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Special Weed Problems

  • R. J. Stephens
Chapter
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Abstract

Each kind of weed problem outlined in this chapter is capable of dominating the local economic and social life wherever it occurs. The recent rapid spread and explosive growth of aquatic weeds throughout the wet tropics has produced locally disastrous effects; in the temperate world the harm done by water plants is less dramatic but there has been increased weed growth in polluted water enriched with nutrients. Poisonous plants continue to take a heavy toll of livestock, and man himself may become ill or, less commonly today, actually die, when poisonous plants are eaten inadvertently. In addition, there are plants which although not lethal can in various ways have debilitating effects on man and his animals. Parasitic weeds, once a major concern of farmers in Northern Europe, have largely disappeared since seed cleaning and legislation have reduced the sowing of contaminated crop seed. However, in other areas root and stem parasites can occur on almost every major crop, posing severe local problems. Woody species have been taken by man to new areas, where they have sometimes escaped and now dominate the local vegetation; for example, the attractive shrubby Lantana (Lantana camara), which is a non-weedy native of tropical America, was planted by man in other tropical areas, where its vigorous growth, rapid increase and toxicity to livestock have made it a widespread nuisance.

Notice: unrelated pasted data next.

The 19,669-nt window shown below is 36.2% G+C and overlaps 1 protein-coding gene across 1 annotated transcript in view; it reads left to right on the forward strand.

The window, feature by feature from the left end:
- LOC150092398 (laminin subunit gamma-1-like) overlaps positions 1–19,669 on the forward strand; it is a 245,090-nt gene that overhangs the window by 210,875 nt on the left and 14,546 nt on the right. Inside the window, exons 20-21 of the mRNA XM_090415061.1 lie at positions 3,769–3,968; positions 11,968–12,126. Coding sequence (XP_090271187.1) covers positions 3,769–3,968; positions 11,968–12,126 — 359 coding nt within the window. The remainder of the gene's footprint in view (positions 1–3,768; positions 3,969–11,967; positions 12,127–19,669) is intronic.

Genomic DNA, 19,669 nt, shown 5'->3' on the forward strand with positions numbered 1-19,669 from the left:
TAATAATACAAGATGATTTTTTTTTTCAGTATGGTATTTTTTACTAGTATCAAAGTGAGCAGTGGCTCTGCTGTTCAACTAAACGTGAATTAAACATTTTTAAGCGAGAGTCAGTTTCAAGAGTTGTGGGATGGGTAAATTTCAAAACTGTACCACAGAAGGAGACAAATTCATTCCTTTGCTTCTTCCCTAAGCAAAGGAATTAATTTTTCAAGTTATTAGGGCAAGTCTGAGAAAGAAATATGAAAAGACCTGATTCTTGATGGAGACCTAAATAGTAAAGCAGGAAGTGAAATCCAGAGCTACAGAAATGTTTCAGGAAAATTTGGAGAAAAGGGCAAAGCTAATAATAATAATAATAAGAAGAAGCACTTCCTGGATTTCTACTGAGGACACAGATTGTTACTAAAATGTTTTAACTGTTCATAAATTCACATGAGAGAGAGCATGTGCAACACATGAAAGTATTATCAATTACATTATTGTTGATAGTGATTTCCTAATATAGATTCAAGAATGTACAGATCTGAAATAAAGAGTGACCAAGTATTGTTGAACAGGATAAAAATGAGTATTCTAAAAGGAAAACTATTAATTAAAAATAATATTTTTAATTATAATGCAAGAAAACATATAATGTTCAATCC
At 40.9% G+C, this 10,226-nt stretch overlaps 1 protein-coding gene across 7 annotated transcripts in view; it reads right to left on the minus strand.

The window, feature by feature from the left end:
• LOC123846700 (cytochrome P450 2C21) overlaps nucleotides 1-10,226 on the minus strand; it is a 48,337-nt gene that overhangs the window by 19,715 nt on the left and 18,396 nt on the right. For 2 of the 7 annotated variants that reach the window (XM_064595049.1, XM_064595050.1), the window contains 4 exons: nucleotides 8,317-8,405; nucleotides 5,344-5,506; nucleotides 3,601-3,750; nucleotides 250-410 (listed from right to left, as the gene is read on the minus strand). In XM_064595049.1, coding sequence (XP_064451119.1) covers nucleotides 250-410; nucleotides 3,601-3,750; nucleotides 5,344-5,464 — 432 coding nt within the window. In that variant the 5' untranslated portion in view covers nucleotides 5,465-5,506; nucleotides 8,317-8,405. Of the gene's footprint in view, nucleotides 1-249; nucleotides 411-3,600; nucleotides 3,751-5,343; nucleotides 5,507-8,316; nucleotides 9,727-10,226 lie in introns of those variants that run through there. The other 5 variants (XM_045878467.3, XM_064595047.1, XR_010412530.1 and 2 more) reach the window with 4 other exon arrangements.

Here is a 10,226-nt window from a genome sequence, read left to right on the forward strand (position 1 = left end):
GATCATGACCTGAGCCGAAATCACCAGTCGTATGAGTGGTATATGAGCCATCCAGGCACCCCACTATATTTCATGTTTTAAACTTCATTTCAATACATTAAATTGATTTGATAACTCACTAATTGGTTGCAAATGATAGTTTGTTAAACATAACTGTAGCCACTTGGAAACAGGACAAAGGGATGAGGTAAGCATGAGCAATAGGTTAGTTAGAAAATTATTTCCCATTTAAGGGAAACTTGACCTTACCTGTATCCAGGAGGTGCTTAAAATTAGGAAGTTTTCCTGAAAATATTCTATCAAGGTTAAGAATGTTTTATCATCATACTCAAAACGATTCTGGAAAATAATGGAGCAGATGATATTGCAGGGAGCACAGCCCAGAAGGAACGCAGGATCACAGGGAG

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Further Reading

  1. HOLM, L, PLUCKNETT, D. L., PANCHO, J. V. and HERBERGER, J. P. (1977). The World’s Worst Weeds, University Press of Hawaii, Honolulu, p. 609Google Scholar
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  4. KINGHORN, A. D. (ed.) (1979). Toxic Plants, Columbia University Press, New York, p. 195Google Scholar
  5. MUSSELMAN, L. J. (1980). The Biology of Striga, Orobanche, and other root-parasite weeds, Ann. Rev. Phytopathol., 18, 463–489CrossRefGoogle Scholar
  6. RUSSELL, G. E. (1978). Resistance to parasitic weeds, in Plant Breeding for Pest and Disease Resistance (ed. G. E. Russell), Butterworths, London, p. 485Google Scholar
  7. SCULTHORPE, C. D. (1967). The Biology of Aquatic Vascular Plants, Edward Arnold, London, p. 610Google Scholar

Copyright information

© R. J. Stephens 1982

Authors and Affiliations

  • R. J. Stephens
    • 1
  1. 1.School of Biological SciencesUniversity of BathUK

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